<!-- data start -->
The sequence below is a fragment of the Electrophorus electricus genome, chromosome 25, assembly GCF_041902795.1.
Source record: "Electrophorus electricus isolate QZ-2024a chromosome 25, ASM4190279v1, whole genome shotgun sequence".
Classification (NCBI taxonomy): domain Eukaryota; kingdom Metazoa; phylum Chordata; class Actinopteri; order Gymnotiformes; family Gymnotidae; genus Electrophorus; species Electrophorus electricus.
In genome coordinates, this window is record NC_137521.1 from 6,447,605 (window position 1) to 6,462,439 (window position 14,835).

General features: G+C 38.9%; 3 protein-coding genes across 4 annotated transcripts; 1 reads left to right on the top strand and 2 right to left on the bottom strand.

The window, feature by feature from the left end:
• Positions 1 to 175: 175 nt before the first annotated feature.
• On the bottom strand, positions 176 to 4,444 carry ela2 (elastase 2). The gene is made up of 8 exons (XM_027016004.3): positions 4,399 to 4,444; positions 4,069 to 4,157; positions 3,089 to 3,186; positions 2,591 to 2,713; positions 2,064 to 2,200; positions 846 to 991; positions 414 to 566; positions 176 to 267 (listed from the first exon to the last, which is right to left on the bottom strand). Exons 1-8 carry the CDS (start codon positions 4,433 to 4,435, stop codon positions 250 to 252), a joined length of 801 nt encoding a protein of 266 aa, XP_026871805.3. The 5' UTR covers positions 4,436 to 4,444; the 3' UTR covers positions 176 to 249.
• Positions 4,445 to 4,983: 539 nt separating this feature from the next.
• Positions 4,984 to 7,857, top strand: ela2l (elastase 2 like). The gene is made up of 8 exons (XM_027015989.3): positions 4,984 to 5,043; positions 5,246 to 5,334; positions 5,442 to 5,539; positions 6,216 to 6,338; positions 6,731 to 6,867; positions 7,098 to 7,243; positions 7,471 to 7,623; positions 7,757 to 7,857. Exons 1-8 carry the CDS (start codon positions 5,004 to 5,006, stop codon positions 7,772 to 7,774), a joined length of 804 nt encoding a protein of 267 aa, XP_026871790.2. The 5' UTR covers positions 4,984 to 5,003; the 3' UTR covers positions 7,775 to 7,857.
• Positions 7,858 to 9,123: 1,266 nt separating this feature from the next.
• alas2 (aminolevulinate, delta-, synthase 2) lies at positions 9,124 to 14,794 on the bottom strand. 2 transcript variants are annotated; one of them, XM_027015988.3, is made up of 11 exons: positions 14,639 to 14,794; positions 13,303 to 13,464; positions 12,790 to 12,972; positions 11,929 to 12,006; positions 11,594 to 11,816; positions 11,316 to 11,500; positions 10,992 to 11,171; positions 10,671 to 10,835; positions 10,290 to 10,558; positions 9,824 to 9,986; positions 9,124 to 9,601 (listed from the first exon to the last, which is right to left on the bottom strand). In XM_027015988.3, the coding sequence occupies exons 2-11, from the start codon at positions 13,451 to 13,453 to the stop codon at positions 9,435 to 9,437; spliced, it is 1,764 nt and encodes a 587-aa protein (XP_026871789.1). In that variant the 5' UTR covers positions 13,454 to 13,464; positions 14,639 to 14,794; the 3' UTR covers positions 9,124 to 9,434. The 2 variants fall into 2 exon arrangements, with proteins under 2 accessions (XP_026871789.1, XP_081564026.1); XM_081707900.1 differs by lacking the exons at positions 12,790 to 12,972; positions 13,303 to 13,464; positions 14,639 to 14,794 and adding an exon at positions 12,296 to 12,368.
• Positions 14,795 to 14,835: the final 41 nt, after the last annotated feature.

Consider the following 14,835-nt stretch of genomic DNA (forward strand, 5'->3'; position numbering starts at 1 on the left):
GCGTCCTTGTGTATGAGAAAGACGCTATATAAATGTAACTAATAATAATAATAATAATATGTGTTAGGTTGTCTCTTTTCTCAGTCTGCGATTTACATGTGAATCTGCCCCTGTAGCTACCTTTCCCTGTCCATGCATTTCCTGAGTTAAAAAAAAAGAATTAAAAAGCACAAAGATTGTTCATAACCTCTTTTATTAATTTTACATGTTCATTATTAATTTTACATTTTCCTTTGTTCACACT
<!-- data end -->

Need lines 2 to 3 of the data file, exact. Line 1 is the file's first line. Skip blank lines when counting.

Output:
Source record: "Electrophorus electricus isolate QZ-2024a chromosome 25, ASM4190279v1, whole genome shotgun sequence".
Classification (NCBI taxonomy): domain Eukaryota; kingdom Metazoa; phylum Chordata; class Actinopteri; order Gymnotiformes; family Gymnotidae; genus Electrophorus; species Electrophorus electricus.